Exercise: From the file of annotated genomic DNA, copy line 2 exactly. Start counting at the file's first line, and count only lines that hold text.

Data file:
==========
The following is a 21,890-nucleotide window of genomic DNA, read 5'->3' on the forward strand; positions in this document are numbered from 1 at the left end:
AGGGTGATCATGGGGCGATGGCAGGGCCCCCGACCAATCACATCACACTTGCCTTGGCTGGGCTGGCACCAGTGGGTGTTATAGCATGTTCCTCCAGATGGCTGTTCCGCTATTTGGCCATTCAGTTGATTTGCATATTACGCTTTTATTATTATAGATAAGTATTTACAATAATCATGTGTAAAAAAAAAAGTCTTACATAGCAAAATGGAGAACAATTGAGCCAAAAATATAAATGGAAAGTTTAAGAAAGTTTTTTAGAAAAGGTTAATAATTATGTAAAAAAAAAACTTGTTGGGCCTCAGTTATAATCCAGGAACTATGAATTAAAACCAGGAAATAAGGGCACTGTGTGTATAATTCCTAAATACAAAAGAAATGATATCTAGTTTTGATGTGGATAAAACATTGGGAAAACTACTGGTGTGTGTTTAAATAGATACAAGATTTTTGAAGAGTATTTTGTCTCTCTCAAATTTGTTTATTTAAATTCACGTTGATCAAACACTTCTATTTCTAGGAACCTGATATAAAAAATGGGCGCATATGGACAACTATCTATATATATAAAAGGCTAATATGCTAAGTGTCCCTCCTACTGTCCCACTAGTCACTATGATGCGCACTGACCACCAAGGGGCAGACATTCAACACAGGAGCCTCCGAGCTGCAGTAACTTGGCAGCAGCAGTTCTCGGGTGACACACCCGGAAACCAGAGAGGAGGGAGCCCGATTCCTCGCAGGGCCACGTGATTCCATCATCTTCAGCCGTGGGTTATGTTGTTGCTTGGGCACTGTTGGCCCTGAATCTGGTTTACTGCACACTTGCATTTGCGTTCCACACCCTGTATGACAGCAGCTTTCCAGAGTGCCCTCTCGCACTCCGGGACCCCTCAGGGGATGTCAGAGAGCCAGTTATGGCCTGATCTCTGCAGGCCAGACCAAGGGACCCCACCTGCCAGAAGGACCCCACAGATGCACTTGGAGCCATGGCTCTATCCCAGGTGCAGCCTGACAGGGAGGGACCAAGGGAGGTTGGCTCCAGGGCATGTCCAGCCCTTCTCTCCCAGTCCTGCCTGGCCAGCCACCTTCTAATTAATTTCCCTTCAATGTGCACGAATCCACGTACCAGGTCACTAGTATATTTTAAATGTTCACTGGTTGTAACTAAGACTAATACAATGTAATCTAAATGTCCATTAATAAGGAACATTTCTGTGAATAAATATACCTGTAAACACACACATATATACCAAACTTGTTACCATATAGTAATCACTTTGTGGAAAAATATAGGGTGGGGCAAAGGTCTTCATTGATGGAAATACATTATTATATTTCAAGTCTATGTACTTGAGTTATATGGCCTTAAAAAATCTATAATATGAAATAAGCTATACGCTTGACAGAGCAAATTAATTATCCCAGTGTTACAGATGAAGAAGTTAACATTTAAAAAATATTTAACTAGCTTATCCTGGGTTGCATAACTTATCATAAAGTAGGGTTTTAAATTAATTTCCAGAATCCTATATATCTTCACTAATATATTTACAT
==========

AGGGTGATCATGGGGCGATGGCAGGGCCCCCGACCAATCACATCACACTTGCCTTGGCTGGGCTGGCACCAGTGGGTGTTATAGCATGTTCCTCCAGATGGCTGTTCCGCTATTTGGCCATTCAGTTGATTTGCATATTACGCTTTTATTATTATAGATAAGTATTTACAATAATCATGTGTAAAAAAAAAAGTCTTACATAGCAAAATGGAGAACAATTGAGCCAAAAATATAAATGGAAAGTTTAAGAAAGTTTTTTAGAAAAGGTTAATAATTATGTAAAAAAAAAACTTGTTGGGCCTCAGTTATAATCCAGGAACTATGAATTAAAACCAGGAAATAAGGGCACTGTGTGTATAATTCCTAAATACAAAAGAAATGATATCTAGTTTTGATGTGGATAAAACATTGGGAAAACTACTGGTGTGTGTTTAAATAGATACAAGATTTTTGAAGAGTATTTTGTCTCTCTCAAATTTGTTTATTTAAATTCACGTTGATCAAACACTTCTATTTCTAGGAACCTGATATAAAAAATGGGCGCATATGGACAACTATCTATATATATAAAAGGCTAATATGCTAAGTGTCCCTCCTACTGTCCCACTAGTCACTATGATGCGCACTGACCACCAAGGGGCAGACATTCAACACAGGAGCCTCCGAGCTGCAGTAACTTGGCAGCAGCAGTTCTCGGGTGACACACCCGGAAACCAGAGAGGAGGGAGCCCGATTCCTCGCAGGGCCACGTGATTCCATCATCTTCAGCCGTGGGTTATGTTGTTGCTTGGGCACTGTTGGCCCTGAATCTGGTTTACTGCACACTTGCATTTGCGTTCCACACCCTGTATGACAGCAGCTTTCCAGAGTGCCCTCTCGCACTCCGGGACCCCTCAGGGGATGTCAGAGAGCCAGTTATGGCCTGATCTCTGCAGGCCAGACCAAGGGACCCCACCTGCCAGAAGGACCCCACAGATGCACTTGGAGCCATGGCTCTATCCCAGGTGCAGCCTGACAGGGAGGGACCAAGGGAGGTTGGCTCCAGGGCATGTCCAGCCCTTCTCTCCCAGTCCTGCCTGGCCAGCCACCTTCTAATTAATTTCCCTTCAATGTGCACGAATCCACGTACCAGGTCACTAGTATATTTTAAATGTTCACTGGTTGTAACTAAGACTAATACAATGTAATCTAAATGTCCATTAATAAGGAACATTTCTGTGAATAAATATACCTGTAAACACACACATATATACCAAACTTGTTACCATATAGTAATCACTTTGTGGAAAAATATAGGGTGGGGCAAAGGTCTTCATTGATGGAAATACATTATTATATTTCAAGTCTATGTACTTGAGTTATATGGCCTTAAAAAATCTATAATATGAAATAAGCTATACGCTTGACAGAGCAAATTAATTATCCCAGTGTTACAGATGAAGAAGTTAACATTTAAAAAATATTTAACTAGCTTATCCTGGGTTGCATAACTTATCATAAAGTAGGGTTTTAAATTAATTTCCAGAATCCTATATATCTTCACTAATATATTTACAT